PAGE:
IPI condemns use of hate speech and "online lynching" to target award-winning journalist
Benatova was one of the first Bulgarian reporters to arrive in the village of Katunitsa on 23 September 2011 to cover ethnic clashes between ethnic Bulgarians and Roma as a result of the alleged deliberate killing of a Bulgarian youngster by a Roma man. When clashes erupted and Roma houses started burning, Benatova reported that the protesters were not only locals, but also football fans from nearby towns. According to her critics, she used derogatory words to describe those around her.
The journalist has since come under a barrage of verbal fire and a victim of hate speech in Bulgarian media; Facebook users have bombarded her with offensive ethnic and political insults.
Although her employer has stood by her, Facebook administrators reportedly banned - with surprising speed - her personal account upon the request of a Facebook group named "Mirolyuba Benatova - enemy of the Bulgarian People".
Alarmed by the insults, threats and anti-Semitic comments, Benatova sent a note to the online publication http://www.Novinite.com : "They demanded that I apologise for calling those they see as representatives of civil society 'football club fans who behaved outrageously'." The boys, who took pictures with Nazi gestures in front of the fire, demanded that I say they were righteously angered citizens."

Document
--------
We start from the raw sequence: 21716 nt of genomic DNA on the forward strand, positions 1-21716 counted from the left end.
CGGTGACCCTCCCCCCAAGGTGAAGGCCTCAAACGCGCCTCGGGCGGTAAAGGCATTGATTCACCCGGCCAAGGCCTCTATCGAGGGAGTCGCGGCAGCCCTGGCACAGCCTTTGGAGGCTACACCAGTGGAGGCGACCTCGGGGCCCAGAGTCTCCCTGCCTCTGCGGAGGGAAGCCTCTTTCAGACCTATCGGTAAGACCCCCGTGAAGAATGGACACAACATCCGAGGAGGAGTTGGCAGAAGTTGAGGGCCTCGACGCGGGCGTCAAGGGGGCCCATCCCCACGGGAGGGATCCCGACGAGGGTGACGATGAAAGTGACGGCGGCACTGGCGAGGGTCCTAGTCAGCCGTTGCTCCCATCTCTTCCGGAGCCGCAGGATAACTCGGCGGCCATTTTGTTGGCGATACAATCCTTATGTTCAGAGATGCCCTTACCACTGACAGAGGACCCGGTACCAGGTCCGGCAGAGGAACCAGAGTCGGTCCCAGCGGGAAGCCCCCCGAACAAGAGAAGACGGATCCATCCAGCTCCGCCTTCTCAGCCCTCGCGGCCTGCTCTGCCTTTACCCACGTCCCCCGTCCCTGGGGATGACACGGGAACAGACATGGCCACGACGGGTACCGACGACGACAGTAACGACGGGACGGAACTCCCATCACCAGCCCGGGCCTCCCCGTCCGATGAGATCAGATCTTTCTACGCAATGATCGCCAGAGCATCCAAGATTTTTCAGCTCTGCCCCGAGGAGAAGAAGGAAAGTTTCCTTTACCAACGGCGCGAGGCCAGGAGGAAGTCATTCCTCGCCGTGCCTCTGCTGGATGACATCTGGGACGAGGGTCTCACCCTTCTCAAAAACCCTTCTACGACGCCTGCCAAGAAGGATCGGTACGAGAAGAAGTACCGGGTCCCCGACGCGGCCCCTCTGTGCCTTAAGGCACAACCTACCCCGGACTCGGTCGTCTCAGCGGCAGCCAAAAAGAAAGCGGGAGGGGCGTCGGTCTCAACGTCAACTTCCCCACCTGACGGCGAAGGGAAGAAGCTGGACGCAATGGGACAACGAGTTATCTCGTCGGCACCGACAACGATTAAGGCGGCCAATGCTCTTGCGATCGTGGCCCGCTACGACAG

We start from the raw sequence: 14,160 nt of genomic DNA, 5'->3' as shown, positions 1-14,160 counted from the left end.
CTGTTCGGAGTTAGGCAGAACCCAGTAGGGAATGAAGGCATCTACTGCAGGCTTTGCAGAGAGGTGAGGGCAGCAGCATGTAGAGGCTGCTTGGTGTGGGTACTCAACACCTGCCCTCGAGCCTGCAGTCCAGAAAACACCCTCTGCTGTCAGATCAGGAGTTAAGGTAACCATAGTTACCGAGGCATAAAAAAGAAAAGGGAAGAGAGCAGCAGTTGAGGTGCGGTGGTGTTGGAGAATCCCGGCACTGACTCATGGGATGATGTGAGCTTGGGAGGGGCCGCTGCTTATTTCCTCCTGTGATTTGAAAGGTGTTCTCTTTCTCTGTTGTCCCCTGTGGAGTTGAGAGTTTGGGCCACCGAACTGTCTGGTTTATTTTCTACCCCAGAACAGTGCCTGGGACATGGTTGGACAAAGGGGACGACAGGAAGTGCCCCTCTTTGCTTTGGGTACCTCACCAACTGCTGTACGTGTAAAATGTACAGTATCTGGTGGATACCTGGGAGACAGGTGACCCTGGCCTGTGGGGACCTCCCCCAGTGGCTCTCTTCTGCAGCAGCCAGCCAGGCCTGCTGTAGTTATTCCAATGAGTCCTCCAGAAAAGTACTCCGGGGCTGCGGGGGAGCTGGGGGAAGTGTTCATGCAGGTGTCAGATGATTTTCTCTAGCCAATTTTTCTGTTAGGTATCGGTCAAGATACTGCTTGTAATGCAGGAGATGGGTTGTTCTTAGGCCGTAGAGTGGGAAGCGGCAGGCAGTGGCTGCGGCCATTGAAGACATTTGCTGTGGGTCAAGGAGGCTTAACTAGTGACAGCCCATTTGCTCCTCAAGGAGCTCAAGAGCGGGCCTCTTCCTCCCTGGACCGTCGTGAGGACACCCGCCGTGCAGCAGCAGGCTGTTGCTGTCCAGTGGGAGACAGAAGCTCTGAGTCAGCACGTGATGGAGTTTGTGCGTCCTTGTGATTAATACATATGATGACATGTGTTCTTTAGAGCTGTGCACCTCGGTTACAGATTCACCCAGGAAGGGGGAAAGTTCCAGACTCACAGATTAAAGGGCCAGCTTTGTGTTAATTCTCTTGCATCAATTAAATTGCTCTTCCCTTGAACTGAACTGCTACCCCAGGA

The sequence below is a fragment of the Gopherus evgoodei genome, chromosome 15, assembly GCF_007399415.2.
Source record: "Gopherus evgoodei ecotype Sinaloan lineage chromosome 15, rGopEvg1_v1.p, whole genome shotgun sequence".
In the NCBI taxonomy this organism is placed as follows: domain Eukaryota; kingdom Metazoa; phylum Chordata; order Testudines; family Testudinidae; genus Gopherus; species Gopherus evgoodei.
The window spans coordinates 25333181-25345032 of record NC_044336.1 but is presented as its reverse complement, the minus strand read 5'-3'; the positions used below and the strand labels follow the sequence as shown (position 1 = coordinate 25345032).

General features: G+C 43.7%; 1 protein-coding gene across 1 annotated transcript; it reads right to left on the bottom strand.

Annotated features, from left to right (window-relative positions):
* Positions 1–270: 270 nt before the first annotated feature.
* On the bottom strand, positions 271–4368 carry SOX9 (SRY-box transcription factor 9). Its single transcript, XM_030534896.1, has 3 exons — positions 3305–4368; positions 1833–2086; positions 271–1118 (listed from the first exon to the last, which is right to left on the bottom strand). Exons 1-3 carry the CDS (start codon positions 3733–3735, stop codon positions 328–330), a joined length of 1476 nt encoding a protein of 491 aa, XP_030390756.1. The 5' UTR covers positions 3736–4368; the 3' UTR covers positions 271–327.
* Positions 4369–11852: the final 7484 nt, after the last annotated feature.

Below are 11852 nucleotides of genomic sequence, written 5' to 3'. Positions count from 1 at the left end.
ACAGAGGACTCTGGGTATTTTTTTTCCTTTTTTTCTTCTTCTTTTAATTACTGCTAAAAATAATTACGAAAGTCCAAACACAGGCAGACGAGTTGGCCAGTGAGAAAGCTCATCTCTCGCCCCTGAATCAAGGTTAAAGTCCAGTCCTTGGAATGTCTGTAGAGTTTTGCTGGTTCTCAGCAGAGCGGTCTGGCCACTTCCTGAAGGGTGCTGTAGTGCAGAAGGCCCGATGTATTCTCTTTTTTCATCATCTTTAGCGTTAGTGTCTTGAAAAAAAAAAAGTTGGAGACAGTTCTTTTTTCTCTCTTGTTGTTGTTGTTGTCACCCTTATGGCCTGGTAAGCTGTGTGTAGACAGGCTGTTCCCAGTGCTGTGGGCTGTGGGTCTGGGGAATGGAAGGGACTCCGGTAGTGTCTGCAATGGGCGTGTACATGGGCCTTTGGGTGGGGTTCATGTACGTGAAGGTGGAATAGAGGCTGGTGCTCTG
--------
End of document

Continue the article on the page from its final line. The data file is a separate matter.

"Although SEEMO defends press freedom, we strongly condemn hate speech," said SEEMO Secretary General Oliver Vujovic. "I urge Bulgarian media and the online community to refrain from ethnic and religious insults. There are proper channels through which to address any complaints regarding journalists' reporting. I hope that Facebook administrators reconsider their decision. Press freedom is not the freedom to disseminate ethnic hatred and intolerance."